Out actor, playwright and Chicago native Paul Oakley Stovall was surprised that Tony Award-winning actress Phylicia Rashad (The Cosby Show, A Raisin in the Sun) agreed to read his play Immediate Family. He was even more elated when she came on to direct the play, which is now in previews at the Goodman Theatre's Owen Bruner Theatre as a rental production produced by Paul Boskind, Ruth Hendel and Stephen Hendel in association with About Face Theatre.
"I just went out on a limb and took a chance and I was very lucky that someone of her stature said, 'Sure, I'll read your play,'" Stovall said during a recent telephone interview. "Three days later she emailed in a very long email saying very nice things, and even then I didn't have the courage to ask her to direct it for another couple of months."
Stovall, who also serves as an advance associate for President Obama's administration, is grateful that Rashad is stretching herself as an artist and director by tackling a new text. And that's even when Rashad's advice clashes with his writing instincts.
"I really go for it with what I like to say as how people really talk in my dialogue." Stovall said. So he was taken aback later on in the rehearsal process when Rashad called him out on a joke that she felt was offensive. Though Stovall was apprehensive about making a change, it was when Rashad invoked the name of comedy great Bill Cosby that he eventually relented.
"So you don't ever have to insult another religion, race or sexualityeven if it's your attempt to say, 'Hey, I'm an equal opportunity offender and have my sights set on everybody,'" Stovall said, thinking back to his own experiences with Cosby's revered humor.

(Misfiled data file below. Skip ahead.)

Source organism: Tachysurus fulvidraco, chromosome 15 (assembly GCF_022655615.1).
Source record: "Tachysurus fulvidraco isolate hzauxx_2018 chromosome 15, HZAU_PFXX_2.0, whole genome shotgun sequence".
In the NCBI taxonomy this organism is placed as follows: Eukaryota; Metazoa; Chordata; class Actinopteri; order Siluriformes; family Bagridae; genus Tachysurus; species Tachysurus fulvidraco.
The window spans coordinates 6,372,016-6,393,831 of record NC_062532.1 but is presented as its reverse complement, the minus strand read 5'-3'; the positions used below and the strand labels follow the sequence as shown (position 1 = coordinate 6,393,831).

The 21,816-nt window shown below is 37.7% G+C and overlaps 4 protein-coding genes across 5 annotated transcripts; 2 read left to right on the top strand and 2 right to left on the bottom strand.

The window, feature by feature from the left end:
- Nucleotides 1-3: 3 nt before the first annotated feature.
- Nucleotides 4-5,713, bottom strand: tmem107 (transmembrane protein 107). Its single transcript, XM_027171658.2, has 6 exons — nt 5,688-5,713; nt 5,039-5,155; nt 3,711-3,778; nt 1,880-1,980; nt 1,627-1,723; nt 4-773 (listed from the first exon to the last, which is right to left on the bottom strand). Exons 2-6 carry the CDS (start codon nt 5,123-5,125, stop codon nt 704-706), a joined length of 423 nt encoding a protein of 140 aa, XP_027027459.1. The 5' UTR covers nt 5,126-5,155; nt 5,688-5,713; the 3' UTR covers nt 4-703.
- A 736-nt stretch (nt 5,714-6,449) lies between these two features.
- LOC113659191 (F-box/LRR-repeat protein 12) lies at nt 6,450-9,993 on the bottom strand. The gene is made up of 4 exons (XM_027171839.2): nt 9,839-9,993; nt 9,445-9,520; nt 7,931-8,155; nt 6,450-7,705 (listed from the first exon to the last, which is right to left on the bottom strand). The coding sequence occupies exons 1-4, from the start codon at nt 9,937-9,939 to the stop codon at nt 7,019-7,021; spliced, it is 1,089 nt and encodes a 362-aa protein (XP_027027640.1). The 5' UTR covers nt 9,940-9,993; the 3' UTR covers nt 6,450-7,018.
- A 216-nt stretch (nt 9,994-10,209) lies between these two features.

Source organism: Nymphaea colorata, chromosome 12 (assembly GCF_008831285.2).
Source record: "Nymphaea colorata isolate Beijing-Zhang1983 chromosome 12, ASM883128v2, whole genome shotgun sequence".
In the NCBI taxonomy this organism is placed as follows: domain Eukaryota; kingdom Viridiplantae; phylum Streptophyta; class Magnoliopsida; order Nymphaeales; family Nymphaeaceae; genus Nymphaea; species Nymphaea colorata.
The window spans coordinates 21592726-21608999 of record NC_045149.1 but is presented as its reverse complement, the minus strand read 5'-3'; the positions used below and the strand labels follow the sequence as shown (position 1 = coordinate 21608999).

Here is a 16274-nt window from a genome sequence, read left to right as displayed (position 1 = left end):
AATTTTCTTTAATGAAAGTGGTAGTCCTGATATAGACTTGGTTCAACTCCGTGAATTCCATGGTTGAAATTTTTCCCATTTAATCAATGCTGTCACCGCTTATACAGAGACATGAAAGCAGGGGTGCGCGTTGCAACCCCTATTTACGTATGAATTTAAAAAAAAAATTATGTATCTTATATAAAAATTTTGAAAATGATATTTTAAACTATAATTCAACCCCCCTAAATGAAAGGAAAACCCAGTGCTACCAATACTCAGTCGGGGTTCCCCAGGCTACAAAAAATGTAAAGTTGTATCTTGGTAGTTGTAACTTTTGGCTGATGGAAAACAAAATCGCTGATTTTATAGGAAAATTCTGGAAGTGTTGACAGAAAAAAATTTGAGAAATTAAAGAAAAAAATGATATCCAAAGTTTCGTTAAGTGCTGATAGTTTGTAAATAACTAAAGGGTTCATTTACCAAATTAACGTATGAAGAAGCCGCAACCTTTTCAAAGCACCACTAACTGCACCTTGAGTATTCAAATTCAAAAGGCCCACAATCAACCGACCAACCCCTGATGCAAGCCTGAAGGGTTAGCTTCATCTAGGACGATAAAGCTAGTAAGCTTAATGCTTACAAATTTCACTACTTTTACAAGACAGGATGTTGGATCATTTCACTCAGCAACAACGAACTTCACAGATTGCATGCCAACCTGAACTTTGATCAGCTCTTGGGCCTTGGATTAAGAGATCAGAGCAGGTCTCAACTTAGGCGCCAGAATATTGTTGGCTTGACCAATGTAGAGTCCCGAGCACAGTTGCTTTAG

Immediate Family is a major reworking of Stovall's 2005 Chicago play As Much as You Canso much so that he feels the work can rightfully be billed as a world premiere. It deals with the African-American Bryant family, who reunites in Chicago's Hyde Park neighborhood for the youngest brother's wedding. At this stressful and celebratory juncture, secrets get revealed and family members take sides when the prodigal son Jesse shows up with his Swedish "friend" (who is actually his boyfriend.)
Even though several social breakthroughs have occurred in the past few months with endorsements of same-sex marriage by President Barack Obama and the NAACP, Stovall still says his play is timely since so many other individuals need to be convinced in order to shift on their own personal opinions on the issue.
"This play is about the possibility of one person shifting their point of view on something because I think that's how real change happensit happens through tiny little shifts and tiny little earthquakes," Stovall said about his characters in Immediate Family. "Let's not forget that (these high-profile endorsements for gay marriage) has raised the ire of many people who disagree."